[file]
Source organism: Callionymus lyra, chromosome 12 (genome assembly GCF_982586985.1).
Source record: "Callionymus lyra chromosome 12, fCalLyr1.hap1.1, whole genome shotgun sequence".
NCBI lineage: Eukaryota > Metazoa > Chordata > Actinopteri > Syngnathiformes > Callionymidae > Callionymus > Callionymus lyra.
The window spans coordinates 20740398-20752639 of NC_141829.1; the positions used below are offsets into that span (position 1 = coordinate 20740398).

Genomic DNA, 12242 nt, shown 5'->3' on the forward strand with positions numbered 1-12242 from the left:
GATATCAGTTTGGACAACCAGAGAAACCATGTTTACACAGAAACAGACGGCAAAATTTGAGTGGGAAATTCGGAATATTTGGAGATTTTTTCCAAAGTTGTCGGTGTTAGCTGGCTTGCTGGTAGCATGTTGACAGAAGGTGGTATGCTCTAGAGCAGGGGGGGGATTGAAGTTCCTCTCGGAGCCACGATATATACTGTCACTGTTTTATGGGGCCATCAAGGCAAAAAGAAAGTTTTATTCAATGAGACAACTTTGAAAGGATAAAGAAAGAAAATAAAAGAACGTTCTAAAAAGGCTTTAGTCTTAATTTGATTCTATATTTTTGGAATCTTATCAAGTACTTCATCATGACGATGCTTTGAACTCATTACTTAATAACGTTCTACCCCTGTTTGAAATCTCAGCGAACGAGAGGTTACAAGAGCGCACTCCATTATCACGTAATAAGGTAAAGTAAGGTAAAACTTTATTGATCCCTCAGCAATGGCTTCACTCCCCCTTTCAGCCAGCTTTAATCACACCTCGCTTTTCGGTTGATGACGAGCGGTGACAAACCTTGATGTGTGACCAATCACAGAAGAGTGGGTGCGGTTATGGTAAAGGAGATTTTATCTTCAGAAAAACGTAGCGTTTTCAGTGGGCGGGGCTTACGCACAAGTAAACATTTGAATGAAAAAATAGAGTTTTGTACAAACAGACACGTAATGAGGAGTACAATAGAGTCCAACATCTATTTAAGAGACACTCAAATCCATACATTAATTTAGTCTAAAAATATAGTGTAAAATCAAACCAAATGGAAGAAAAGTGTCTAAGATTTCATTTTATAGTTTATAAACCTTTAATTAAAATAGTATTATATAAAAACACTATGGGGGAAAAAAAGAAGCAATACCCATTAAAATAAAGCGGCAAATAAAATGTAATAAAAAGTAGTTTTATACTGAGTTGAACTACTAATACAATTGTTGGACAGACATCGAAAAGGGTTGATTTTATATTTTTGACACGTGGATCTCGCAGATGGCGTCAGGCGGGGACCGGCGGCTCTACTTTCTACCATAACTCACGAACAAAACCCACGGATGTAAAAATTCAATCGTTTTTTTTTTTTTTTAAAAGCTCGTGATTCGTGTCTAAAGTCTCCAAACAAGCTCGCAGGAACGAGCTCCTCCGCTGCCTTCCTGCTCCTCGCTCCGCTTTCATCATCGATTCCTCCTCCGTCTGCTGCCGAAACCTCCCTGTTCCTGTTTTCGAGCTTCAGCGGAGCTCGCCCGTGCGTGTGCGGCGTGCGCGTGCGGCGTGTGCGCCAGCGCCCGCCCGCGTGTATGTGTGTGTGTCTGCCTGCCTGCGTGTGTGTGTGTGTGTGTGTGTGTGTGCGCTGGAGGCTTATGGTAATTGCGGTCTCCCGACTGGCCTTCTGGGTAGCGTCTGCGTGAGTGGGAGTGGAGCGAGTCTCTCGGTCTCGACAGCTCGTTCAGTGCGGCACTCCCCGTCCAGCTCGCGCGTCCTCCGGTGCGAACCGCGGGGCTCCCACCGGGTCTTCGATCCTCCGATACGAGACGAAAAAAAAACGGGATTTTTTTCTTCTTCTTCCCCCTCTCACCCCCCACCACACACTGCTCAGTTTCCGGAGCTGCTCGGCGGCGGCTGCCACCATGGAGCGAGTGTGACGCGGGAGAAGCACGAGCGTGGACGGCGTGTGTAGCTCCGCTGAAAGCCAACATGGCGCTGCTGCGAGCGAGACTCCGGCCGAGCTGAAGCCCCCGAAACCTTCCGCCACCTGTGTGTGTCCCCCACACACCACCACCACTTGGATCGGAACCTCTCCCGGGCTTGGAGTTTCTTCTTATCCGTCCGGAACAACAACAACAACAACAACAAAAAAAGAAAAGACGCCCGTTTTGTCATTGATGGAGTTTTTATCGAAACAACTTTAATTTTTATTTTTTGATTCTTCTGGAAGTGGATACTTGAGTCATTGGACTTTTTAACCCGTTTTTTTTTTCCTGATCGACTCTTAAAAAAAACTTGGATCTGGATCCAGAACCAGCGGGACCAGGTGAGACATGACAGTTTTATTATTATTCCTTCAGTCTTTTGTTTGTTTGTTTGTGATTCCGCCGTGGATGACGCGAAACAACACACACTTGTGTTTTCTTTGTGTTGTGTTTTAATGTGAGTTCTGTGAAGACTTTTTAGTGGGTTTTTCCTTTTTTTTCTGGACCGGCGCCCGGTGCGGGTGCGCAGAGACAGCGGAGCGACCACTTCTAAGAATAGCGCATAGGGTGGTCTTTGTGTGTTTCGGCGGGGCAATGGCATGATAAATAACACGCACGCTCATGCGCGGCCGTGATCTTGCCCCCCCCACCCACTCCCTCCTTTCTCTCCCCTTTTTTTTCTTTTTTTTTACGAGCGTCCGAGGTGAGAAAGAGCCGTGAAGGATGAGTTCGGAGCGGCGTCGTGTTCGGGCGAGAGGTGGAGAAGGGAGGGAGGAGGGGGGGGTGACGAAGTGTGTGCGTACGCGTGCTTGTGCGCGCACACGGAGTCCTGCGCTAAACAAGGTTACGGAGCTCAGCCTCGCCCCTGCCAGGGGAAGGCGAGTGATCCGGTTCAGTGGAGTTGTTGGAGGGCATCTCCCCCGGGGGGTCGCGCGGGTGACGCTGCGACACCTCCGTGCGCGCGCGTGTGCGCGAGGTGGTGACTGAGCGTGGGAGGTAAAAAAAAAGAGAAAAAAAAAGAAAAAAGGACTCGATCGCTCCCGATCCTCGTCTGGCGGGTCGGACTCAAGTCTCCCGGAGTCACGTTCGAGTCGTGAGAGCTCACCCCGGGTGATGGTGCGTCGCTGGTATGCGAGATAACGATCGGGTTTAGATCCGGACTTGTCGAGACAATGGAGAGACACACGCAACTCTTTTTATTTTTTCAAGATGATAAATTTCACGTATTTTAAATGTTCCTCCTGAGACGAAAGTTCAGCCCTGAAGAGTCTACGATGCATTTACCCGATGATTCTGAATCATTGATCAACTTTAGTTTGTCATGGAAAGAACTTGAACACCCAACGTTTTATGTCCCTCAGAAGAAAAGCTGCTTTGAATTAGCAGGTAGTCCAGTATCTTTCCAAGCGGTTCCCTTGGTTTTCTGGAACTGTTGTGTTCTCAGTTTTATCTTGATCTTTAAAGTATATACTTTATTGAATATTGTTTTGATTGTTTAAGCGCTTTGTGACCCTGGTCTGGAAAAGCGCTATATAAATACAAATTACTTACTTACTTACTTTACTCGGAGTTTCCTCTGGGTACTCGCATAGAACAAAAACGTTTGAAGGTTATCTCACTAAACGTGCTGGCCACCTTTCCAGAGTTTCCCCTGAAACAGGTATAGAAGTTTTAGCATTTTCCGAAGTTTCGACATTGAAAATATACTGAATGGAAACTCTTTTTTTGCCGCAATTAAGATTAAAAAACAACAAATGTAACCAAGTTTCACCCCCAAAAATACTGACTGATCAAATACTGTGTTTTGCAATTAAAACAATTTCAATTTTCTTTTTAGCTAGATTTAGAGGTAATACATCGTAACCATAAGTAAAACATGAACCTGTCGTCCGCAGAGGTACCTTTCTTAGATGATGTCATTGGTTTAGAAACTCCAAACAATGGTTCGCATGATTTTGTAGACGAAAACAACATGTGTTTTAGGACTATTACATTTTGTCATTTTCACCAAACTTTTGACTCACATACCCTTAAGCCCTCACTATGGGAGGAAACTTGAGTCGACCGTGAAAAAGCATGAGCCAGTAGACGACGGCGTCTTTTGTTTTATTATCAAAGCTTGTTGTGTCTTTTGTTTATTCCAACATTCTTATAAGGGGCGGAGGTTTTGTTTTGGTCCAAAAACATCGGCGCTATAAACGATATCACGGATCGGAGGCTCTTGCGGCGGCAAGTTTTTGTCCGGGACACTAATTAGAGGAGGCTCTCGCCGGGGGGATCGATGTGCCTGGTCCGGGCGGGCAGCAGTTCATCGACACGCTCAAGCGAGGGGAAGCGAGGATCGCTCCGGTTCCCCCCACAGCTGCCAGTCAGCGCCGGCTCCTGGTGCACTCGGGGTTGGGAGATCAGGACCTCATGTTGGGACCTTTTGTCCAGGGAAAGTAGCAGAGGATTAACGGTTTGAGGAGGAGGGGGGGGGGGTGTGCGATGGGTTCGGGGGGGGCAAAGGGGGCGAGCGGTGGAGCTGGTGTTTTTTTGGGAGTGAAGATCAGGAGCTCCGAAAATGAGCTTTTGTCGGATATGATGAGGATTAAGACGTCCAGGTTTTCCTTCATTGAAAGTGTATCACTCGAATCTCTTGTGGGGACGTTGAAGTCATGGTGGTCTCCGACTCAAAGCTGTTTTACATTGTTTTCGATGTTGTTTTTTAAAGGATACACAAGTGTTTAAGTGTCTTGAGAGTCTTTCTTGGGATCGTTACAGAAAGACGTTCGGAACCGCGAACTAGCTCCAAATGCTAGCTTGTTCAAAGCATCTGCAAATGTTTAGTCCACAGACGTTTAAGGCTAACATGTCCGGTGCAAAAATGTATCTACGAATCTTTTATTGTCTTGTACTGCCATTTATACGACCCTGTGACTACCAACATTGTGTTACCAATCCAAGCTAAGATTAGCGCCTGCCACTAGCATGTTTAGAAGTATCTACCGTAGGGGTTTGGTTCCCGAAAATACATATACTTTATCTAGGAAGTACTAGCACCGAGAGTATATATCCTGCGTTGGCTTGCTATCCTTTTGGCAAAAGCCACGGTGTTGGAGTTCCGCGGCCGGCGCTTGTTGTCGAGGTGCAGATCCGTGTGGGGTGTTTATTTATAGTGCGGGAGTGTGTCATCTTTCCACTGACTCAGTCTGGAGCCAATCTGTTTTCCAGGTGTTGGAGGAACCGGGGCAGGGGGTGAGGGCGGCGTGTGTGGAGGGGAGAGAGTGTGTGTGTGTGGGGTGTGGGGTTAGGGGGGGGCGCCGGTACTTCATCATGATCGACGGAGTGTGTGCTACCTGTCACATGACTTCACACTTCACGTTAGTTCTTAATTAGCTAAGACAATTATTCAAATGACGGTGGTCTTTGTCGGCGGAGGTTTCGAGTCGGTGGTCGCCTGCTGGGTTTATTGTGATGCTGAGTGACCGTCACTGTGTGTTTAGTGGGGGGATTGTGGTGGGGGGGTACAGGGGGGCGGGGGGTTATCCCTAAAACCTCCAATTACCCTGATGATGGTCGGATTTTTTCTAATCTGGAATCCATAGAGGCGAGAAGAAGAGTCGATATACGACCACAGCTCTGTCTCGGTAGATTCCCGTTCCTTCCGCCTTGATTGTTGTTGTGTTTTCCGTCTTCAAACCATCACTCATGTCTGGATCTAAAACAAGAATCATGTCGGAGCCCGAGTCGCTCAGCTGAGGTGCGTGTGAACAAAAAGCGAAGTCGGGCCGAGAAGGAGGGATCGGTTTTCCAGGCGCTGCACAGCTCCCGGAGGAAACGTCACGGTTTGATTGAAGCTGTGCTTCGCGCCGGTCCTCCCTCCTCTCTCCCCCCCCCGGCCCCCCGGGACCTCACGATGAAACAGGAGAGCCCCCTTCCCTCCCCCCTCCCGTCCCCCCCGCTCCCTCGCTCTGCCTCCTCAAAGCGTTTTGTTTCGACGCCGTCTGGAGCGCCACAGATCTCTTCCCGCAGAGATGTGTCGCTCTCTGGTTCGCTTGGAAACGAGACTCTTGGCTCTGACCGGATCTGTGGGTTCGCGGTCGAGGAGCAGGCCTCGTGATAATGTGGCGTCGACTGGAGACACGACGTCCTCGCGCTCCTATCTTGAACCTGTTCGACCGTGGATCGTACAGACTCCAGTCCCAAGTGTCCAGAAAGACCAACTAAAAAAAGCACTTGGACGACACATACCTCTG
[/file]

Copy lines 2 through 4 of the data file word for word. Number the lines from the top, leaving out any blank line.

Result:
Source record: "Callionymus lyra chromosome 12, fCalLyr1.hap1.1, whole genome shotgun sequence".
NCBI lineage: Eukaryota > Metazoa > Chordata > Actinopteri > Syngnathiformes > Callionymidae > Callionymus > Callionymus lyra.
The window spans coordinates 20740398-20752639 of NC_141829.1; the positions used below are offsets into that span (position 1 = coordinate 20740398).